I’m feeling a little nostalgic. It’s probably because I am thinking forward, and anticipating the annual MacWorld Expo & Conference happening in January ‘08. In any case, come with me and let’s stroll down memory lane. We have time, believe me.
When Apple first introduced Aperture, it got a lot of photographers really excited. I have to admit, I was one of them. And to this day, I am still excited about Aperture. It must be the “geek” in me.
Many professional photographers who are on top of their game, and those who always seem to be at the forefront of digital imaging, embraced the revolutionary concept of an all-in-one post-production tool. This was an idea that Apple introduced with Aperture that re-framed the way digital photographers plow through their workflow after the shoot. There was nothing quite like it, or quite as organized and smooth-flowing, and it seemed short of revolutionary.
Fast-forward to today, the idea of a post-production software unifying almost all the essential steps that most photographers need to take is now somewhat ubiquitous. It is almost difficult to imagine working on digital images without some sort of a step-by-step, logical and organized, and yet flexible, way of going through thousands upon thousands of high resolution image files. Today, every digital shooter seems to be doing the same thing–going through the same “routine” when it comes to post-production workflow.
How many years has it been since Aperture was first introduced? It almost seems a very, very long time; and yet, it was only actually a few years back when version 1.0 was first launched.
Maybe, this is because everyone thinks time is relative. And because of this, to some, the development and evolution of Aperture may be slow. But to others, the pace may just be right. And, let’s not leave out those who might even say that Aperture’s development is quite fast.
But who’s counting the years? Perhaps, I’m the only one. Despite the absence of official announcement, I’m probably just eager for 2.0 to come around. But while I’m in breathless anticipation of the yet unannounced 2.0, there’s one feature that was in 1.0 that I somehow miss.
And that is the Camera Clock Sync feature. You do you remember the Camera Clock Sync feature in Aperture 1.0? No, you don’t?
The Camera Clock Sync feature is a tiny clock icon that appears from within Aperture’s interface when your camera is directly hooked to the Mac via USB cable. Yes, once upon a time, Aperture did have a built-in feature that can supposedly sync the clock of your digital camera with that of the accurate time of your Mac computer. I love the idea behind this feature: for the camera/s we use to finally keep accurate time by being in sync with the Mac’s clock. Just like the iPods. Or the iPhone.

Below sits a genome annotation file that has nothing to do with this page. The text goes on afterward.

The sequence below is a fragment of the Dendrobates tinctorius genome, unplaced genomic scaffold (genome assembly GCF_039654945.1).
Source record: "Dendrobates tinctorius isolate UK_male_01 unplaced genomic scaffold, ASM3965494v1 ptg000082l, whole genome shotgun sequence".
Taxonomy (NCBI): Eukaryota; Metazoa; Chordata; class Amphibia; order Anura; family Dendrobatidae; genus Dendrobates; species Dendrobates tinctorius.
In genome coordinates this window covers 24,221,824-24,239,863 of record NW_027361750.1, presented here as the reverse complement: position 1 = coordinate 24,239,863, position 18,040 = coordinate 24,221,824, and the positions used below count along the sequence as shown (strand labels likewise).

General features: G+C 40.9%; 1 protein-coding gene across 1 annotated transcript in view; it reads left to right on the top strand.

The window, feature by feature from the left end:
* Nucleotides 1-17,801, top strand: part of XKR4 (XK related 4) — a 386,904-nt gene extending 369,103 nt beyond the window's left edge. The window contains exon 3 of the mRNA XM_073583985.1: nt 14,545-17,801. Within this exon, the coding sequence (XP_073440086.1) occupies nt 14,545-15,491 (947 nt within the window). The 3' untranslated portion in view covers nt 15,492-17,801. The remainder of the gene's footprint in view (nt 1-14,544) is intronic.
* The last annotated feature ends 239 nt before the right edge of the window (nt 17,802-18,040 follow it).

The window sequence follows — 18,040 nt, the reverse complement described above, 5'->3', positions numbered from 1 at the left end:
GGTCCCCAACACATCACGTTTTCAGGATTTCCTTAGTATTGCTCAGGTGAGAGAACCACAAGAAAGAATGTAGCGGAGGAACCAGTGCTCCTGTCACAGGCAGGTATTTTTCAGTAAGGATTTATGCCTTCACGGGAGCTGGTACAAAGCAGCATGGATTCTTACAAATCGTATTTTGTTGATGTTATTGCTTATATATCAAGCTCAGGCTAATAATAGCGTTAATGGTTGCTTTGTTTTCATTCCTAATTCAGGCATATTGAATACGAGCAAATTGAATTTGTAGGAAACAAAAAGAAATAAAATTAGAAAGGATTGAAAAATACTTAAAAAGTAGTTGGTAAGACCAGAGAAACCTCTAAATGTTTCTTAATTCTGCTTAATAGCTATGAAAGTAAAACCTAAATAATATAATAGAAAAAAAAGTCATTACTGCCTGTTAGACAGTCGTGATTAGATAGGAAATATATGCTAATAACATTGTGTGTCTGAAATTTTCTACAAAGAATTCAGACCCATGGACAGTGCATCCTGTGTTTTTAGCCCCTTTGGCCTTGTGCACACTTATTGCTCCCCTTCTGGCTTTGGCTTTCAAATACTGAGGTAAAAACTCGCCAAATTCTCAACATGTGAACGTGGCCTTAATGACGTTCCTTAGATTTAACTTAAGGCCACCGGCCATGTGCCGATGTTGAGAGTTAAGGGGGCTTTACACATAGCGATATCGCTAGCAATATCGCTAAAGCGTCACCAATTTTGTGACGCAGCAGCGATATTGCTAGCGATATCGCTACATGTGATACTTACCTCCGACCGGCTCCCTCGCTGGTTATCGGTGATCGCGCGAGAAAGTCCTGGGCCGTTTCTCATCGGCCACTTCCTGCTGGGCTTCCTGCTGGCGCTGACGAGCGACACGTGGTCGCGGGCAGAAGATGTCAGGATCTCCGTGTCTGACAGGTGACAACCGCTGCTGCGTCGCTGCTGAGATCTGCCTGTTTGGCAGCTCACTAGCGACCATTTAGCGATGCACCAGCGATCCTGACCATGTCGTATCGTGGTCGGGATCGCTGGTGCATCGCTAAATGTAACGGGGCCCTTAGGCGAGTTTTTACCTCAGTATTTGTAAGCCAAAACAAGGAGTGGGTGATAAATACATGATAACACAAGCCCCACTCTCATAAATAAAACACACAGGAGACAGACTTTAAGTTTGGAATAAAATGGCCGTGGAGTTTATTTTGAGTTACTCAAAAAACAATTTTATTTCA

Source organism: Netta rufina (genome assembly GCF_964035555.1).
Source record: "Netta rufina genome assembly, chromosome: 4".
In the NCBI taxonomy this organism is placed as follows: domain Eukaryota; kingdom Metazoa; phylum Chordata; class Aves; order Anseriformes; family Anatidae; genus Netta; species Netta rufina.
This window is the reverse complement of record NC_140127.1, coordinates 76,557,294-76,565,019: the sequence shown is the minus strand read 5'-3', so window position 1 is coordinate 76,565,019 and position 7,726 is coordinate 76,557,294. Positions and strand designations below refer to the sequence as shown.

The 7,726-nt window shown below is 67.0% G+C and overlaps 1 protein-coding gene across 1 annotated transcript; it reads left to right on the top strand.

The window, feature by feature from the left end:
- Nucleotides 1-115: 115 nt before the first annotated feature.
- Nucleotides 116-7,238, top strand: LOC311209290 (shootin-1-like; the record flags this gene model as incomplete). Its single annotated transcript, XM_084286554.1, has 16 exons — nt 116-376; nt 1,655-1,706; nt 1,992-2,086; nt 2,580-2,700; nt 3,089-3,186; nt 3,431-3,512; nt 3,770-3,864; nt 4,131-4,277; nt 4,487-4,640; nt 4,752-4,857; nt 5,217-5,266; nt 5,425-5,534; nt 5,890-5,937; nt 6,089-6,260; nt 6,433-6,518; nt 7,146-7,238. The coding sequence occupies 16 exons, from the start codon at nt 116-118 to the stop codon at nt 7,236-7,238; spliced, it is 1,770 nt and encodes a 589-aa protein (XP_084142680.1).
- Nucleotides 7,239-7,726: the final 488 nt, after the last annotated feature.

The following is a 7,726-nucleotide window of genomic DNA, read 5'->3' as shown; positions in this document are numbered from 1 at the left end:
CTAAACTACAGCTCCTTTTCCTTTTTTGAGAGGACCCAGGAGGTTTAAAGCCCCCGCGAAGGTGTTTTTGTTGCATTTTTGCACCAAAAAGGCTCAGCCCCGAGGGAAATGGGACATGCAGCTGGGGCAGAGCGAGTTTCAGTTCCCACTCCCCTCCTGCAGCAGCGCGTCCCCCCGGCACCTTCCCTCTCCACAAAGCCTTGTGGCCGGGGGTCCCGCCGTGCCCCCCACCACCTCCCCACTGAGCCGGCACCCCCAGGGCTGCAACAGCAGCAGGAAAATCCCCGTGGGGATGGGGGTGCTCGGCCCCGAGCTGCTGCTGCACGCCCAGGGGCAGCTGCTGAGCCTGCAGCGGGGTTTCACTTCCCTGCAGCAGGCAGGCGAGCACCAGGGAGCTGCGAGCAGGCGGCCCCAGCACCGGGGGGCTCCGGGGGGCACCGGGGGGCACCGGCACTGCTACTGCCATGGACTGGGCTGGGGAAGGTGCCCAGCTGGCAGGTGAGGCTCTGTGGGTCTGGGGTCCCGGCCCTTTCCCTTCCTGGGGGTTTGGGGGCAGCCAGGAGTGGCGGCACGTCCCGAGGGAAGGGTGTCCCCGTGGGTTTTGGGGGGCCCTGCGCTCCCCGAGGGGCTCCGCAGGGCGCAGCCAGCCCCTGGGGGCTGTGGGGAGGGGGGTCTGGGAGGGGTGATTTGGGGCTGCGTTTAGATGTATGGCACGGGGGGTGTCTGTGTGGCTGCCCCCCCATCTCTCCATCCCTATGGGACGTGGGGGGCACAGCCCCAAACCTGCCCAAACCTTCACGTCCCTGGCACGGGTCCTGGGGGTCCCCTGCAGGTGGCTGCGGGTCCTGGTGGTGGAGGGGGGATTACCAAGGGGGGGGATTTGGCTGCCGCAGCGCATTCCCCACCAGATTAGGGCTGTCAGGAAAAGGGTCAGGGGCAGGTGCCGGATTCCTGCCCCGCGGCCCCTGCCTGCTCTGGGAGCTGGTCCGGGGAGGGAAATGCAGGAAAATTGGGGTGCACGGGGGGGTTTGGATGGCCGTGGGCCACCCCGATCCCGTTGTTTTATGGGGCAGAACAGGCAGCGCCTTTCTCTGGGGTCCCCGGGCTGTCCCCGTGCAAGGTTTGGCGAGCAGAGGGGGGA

Maybe, this feature, accurate digital image time-keeping, is not that crucial to most photographers. This feature is perhaps only really useful to photojournalists, investigative photographers, forensic photographers, event photographers, and maybe, even to paparazzi photographers. Imagine what it would mean if they are able to commonly and routinely capture the accurate time of any event’s occurrence with every shot. Personally, and even if my work is far from photojournalistic, I’d be curious to know the very exact actual time of each and every shot that I take.
It seems ironic that, in this day and age, and despite modern advances in inter-connectivity, we still have to manually set (in a notoriously inaccurate analog fashion) our digital camera’s internal clock. We do the same analog approach to almost all wristwatches and other time pieces. Frustrating to a certain extent because it would appear that we have not, to this day, mastered the art of accurate time-keeping beyond our computers. The iPods and the iPhone is a good start. What about our camera’s clock? And what about our wristwatches? (Maybe, Steve Jobs should introduce a new product line that will do what watches are supposed to do best: tell accurate time.) Is there hope?
With Aperture 1.0, photographers had the chance to sync their cameras into the world’s atomic time. Imagine that unprecedented level of accuracy! But somewhere along Aperture’s iteration, this “feature” disappeared. It is possible that no one was paying enough attention to it, and therefore it may have eventually been deemed unimportant. Or, it could be that linking into the time mechanism and technology of various camera models, brands and configurations is difficult, hence, was just not working.
In any case, if I can turn back the hands of time, the Camera Clock Sync is one feature that I wish Apple engineers retained. Yes, I’m being nostalgic.
So, while we are moving forward, maybe we ought to step back as well? Do you think Apple engineers will be inclined to bring back the Camera Clock sync feature in future versions of Aperture?
We can only speculate. And of course, only time will tell.